Boxing Pay Per Views Are Not Dead They Are Just Badly Messed Up
There is no doubt that boxing pay per views are all over the place at the minute. One second they seem legitimate for a major fight that people are interested in, the next they are for a fight that seems to have little mass appeal to the wider audience.
Boxing pay per views have always been part of the sport and the fight business in general, people don’t mind going around to their buddies on a Saturday night chipping in for a pay per view, if it’s worth it.
If it’s for a credibly compelling big fight for a world title.
But that’s the problem in recent years in boxing, sometimes fights that frankly shouldn’t be pay per view, are.
It’s mostly happened in the US boxing market if we are been totally honest with ourselves, but the UK has certainly put on a few pay per view blunders for their part as well.
Buying a pay per view should be something to get excited for, something that fight fans converse about for weeks and months ahead of the fight – something that captures that wider public’s interest too for one reason or another.
UFC who are the biggest organisation in mixed martial arts have done this well over the past decade, only reserving their marquee and biggest names for their pay per views which have become numbered as a consequence (UFC 200, UFC 201, etc), adding to the allure and appeal of them.
Sometimes even separately to their pay per views they even put some of their big stars on network television shows, but always with the caveat of never messing up their pay per view business model because at the end of the day, that’s what the fight business has become nowadays (for it’s main revenue stream).
Flooding the market with too many pay per views also takes away from the appeal of when big fights do eventually roll around. Too much of anything is not healthy.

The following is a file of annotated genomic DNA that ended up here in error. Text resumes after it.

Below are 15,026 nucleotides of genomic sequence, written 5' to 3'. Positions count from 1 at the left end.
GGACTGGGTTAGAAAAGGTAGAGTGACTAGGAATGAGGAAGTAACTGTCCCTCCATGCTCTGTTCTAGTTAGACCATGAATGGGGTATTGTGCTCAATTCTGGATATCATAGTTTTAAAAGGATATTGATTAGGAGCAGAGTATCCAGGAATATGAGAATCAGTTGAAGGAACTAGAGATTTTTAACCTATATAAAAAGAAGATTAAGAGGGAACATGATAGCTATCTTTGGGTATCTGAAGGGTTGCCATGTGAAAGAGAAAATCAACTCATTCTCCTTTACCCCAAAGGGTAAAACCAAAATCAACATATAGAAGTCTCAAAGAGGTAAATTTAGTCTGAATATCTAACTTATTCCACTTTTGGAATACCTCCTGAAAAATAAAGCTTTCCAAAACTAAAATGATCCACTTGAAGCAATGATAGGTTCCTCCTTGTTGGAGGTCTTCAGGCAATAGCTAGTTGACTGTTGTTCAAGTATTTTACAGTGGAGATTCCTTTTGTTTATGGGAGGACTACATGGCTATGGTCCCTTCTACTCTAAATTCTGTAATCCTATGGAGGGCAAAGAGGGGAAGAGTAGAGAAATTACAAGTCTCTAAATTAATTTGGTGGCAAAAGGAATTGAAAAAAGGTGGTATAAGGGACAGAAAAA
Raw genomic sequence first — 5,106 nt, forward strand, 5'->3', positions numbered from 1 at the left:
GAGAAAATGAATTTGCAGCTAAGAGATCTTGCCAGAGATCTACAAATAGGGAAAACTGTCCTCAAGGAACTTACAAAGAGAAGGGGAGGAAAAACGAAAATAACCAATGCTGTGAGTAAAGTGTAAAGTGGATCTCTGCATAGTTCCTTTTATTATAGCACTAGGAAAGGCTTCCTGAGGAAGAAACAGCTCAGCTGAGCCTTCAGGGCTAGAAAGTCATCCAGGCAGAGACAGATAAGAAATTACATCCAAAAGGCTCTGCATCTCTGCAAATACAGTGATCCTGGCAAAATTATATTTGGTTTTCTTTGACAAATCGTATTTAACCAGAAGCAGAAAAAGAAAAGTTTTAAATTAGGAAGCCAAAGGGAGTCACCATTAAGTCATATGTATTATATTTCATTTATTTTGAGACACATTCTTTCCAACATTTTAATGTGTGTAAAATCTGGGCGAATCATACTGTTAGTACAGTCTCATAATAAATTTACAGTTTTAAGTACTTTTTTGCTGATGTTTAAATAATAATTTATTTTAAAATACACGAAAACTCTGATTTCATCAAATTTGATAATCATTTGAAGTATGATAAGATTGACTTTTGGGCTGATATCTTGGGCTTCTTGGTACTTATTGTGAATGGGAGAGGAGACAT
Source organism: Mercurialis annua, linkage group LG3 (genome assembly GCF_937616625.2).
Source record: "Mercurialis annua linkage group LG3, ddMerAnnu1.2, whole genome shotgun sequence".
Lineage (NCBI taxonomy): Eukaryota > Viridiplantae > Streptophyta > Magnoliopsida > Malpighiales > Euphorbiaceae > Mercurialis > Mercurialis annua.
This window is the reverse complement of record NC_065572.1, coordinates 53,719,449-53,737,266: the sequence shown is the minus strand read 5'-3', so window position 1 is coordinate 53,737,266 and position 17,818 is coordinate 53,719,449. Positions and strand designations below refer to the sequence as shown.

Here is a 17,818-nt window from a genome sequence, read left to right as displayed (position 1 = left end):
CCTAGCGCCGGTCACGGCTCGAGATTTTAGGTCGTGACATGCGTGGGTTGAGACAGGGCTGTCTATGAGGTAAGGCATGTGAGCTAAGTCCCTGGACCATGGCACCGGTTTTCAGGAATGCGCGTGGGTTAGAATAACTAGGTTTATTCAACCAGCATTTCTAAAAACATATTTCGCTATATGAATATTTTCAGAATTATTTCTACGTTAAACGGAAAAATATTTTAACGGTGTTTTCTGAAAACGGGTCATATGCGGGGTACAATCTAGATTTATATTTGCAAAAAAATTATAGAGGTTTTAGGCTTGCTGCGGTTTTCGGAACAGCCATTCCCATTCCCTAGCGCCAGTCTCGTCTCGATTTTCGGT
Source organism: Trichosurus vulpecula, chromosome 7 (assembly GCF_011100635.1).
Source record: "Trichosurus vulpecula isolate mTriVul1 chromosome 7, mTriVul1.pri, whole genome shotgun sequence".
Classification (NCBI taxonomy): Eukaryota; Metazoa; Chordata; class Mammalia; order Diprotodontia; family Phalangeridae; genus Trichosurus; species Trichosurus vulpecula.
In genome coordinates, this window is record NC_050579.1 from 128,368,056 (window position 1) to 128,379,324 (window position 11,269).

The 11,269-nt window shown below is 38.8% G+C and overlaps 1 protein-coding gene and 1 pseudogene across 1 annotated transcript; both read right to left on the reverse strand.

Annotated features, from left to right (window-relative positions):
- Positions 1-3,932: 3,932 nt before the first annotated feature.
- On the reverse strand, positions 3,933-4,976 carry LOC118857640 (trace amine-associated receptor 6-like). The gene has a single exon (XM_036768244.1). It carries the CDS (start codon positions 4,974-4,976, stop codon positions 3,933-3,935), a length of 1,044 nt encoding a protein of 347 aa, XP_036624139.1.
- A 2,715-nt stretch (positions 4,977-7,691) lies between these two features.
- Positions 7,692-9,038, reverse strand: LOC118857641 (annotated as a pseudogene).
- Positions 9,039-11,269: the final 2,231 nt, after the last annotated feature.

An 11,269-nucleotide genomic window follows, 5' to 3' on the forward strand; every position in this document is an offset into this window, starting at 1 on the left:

Pay per views should be reserved for the juiciest, most compelling match-ups in boxing. Period.
Promoter and head honcho of Top Rank Bob Arum recently noted his organisation will be starting to put on their own pay per views soon (like the UFC have for years) and with TV channel BoxNation in the UK also announcing their own pay per view channel recently, expect this trend to continue.
It’s not necessarily all about the TV broadcaster anymore in this media fragmented world we now find ourselves living in because of the internet.
It’s about who’s putting on the most engaging fights and distributing their content the best in the build-up.
Promoters taking control back over this process and not been overly reliant on large TV broadcasters isn’t necessarily a bad thing in my view.
Boxing pay per views are not dead, they just need to be made feel special again – for the fights that are worthy of pay per view.
An excellent fight coming up in November between light-heavyweights Andre Ward and Sergey Kovalev is an example of this.
Now there’s a pay per view, and one everyone in boxing should get behind.
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